Sunderland flies the flag for City of Culture bid

Sunderland is flying the flag in its bid to be named UK City of Culture 2021.
The flag is raisedThe flag is raised
The flag is raised

The first of ten flags were raised in preparation for the formal submission of the bid, which takes place on Friday.

Mayor of Sunderland Doris Macknight, the City Council’s Deputy Leader Coun Harry Trueman and Culture Portfolio Holder John Kelly, all saw the flag go up outside the Civic Centre as the city enters the next stage for the bid.

The Jack Crawford statueThe Jack Crawford statue
The Jack Crawford statue
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Coun Macknight said: “It’s very important that the first flag is raised in such a central and beautiful place, opposite the Jack Crawford statue.”

Jack Crawford, one of Sunderland’s most famous sons, became a hero for ‘nailing the colours’ to the mast of his ship at the Battle of Camperdon in 1797.

Coun Macknight added: “We know we have a strong bid and that’s why we’re in the final round. Just like Jack Crawford we’ve raised the flag and this is another marker for why we’re a strong contender.”

Sunderland’s final second stage bid is set to be officially lodged with the Government at the end of this week.

The Jack Crawford statueThe Jack Crawford statue
The Jack Crawford statue
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City Council and Culture Portfolio Holder John Kelly said: “This is a vital part of going forward to mark the submission and pushing the city forward, by giving it a transformative impression of the culture and heritage. This bid is also about looking to the future as our city’s economic and cultural regeneration.”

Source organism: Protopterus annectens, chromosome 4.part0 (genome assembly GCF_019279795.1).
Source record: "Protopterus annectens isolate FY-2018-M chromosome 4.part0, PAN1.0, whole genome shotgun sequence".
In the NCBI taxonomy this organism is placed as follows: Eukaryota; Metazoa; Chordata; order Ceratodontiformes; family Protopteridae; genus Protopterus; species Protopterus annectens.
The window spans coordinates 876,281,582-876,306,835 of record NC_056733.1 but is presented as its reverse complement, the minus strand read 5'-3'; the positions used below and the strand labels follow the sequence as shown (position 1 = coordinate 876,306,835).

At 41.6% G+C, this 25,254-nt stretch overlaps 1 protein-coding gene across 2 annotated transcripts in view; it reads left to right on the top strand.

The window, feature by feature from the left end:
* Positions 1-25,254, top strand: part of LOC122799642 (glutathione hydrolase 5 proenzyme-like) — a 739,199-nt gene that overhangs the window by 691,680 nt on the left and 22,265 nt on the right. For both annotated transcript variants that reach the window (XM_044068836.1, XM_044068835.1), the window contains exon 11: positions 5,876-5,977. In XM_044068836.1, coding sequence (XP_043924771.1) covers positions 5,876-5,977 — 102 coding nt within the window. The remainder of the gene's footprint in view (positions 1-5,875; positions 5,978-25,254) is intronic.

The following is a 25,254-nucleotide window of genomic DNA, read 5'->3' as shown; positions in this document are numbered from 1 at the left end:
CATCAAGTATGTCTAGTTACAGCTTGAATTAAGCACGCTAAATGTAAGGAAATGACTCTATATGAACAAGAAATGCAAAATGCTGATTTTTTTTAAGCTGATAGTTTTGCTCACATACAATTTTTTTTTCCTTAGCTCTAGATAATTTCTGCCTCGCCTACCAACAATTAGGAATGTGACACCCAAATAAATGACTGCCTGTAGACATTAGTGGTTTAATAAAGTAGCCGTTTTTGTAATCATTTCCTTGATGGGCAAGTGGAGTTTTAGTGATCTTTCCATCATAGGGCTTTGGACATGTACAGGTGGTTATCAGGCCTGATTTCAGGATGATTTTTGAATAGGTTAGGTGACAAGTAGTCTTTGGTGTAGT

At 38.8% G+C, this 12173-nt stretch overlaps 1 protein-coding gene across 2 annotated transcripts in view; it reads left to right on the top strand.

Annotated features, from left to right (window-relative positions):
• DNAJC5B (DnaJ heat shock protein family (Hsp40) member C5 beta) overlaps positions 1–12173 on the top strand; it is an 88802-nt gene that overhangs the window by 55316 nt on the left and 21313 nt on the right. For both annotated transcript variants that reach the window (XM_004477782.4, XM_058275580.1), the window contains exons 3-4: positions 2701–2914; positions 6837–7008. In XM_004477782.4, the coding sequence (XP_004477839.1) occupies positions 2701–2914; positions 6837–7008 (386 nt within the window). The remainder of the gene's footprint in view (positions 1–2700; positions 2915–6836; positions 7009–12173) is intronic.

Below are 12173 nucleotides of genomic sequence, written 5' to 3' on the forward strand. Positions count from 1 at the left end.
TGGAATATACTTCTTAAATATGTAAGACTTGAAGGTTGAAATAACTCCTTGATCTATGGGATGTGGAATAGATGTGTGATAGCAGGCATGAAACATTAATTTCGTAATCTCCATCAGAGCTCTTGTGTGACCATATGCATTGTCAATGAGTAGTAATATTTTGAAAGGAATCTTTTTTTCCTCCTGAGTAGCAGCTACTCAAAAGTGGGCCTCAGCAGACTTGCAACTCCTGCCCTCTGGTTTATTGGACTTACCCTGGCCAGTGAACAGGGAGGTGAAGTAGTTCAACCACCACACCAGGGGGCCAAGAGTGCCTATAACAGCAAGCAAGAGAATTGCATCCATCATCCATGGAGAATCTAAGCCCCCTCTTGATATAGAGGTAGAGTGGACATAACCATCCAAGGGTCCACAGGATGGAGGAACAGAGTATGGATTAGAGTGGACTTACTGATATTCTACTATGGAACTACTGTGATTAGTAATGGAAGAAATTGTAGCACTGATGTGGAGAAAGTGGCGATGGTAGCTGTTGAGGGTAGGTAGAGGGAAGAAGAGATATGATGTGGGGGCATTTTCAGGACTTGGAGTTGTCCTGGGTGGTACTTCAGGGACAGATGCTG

“I’m very confident about the bid. It’s a city on the brink and if we get the support from the Parliament I am sure we will get the bid.”

The title is awarded every four years and the winner for 2021 will be the third UK City.

Culture Bid Director Rebecca Ball joined the flag raising and said: “It’s so inspiring to see our bid flags flying over the city.

The Jack Crawford statueThe Jack Crawford statue
The Jack Crawford statue
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“They are a reminder of what a transformational effect a successful bid would have on the city, and also an acknowledgement of the cultural and historical connection Sunderland has with flags. It’s a momentous moment celebrating the bid and a brilliant opportunity for the people of the city, bringing people from all different backgrounds, jobs, parts of the city, to share and celebrate all of the things they are proud of.

“We’d like anyone who can to Tweet Ha’way #Sunderland2021 #UKCityofCulture2021 @DCMS and post a picture of Sunderland or themselves.”

The Jack Crawford statueThe Jack Crawford statue
The Jack Crawford statue